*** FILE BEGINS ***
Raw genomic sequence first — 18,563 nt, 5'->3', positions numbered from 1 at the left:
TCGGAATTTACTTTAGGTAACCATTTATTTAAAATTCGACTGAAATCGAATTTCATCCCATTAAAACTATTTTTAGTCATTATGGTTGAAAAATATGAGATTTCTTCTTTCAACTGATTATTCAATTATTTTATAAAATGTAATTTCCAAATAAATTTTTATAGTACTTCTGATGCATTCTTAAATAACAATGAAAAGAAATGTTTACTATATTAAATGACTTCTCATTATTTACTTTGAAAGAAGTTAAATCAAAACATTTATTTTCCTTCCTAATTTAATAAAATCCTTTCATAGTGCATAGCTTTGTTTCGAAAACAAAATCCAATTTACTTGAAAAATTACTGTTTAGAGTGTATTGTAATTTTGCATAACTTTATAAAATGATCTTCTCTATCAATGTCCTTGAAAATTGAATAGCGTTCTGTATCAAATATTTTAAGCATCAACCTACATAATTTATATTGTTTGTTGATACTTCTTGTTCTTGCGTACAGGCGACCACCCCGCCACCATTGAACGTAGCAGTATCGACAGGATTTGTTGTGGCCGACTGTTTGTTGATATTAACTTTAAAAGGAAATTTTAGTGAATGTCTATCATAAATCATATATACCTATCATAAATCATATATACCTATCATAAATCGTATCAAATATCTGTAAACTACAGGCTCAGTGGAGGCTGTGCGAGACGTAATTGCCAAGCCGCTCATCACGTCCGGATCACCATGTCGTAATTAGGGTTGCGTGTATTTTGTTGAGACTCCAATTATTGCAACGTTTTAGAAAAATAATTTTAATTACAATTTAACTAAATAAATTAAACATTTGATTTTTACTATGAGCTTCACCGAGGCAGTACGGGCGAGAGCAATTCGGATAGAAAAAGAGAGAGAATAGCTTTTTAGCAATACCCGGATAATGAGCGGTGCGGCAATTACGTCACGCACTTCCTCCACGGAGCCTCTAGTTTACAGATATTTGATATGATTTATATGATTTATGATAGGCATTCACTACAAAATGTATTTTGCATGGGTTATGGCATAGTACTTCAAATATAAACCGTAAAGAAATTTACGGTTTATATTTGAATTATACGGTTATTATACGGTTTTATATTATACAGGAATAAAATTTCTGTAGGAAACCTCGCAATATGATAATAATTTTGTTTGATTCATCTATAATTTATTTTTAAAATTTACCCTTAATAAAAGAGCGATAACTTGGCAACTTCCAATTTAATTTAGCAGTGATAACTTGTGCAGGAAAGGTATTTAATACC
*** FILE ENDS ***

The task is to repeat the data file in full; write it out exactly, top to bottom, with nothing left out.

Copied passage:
Raw genomic sequence first — 18,563 nt, 5'->3', positions numbered from 1 at the left:
TCGGAATTTACTTTAGGTAACCATTTATTTAAAATTCGACTGAAATCGAATTTCATCCCATTAAAACTATTTTTAGTCATTATGGTTGAAAAATATGAGATTTCTTCTTTCAACTGATTATTCAATTATTTTATAAAATGTAATTTCCAAATAAATTTTTATAGTACTTCTGATGCATTCTTAAATAACAATGAAAAGAAATGTTTACTATATTAAATGACTTCTCATTATTTACTTTGAAAGAAGTTAAATCAAAACATTTATTTTCCTTCCTAATTTAATAAAATCCTTTCATAGTGCATAGCTTTGTTTCGAAAACAAAATCCAATTTACTTGAAAAATTACTGTTTAGAGTGTATTGTAATTTTGCATAACTTTATAAAATGATCTTCTCTATCAATGTCCTTGAAAATTGAATAGCGTTCTGTATCAAATATTTTAAGCATCAACCTACATAATTTATATTGTTTGTTGATACTTCTTGTTCTTGCGTACAGGCGACCACCCCGCCACCATTGAACGTAGCAGTATCGACAGGATTTGTTGTGGCCGACTGTTTGTTGATATTAACTTTAAAAGGAAATTTTAGTGAATGTCTATCATAAATCATATATACCTATCATAAATCATATATACCTATCATAAATCGTATCAAATATCTGTAAACTACAGGCTCAGTGGAGGCTGTGCGAGACGTAATTGCCAAGCCGCTCATCACGTCCGGATCACCATGTCGTAATTAGGGTTGCGTGTATTTTGTTGAGACTCCAATTATTGCAACGTTTTAGAAAAATAATTTTAATTACAATTTAACTAAATAAATTAAACATTTGATTTTTACTATGAGCTTCACCGAGGCAGTACGGGCGAGAGCAATTCGGATAGAAAAAGAGAGAGAATAGCTTTTTAGCAATACCCGGATAATGAGCGGTGCGGCAATTACGTCACGCACTTCCTCCACGGAGCCTCTAGTTTACAGATATTTGATATGATTTATATGATTTATGATAGGCATTCACTACAAAATGTATTTTGCATGGGTTATGGCATAGTACTTCAAATATAAACCGTAAAGAAATTTACGGTTTATATTTGAATTATACGGTTATTATACGGTTTTATATTATACAGGAATAAAATTTCTGTAGGAAACCTCGCAATATGATAATAATTTTGTTTGATTCATCTATAATTTATTTTTAAAATTTACCCTTAATAAAAGAGCGATAACTTGGCAACTTCCAATTTAATTTAGCAGTGATAACTTGTGCAGGAAAGGTATTTAATACC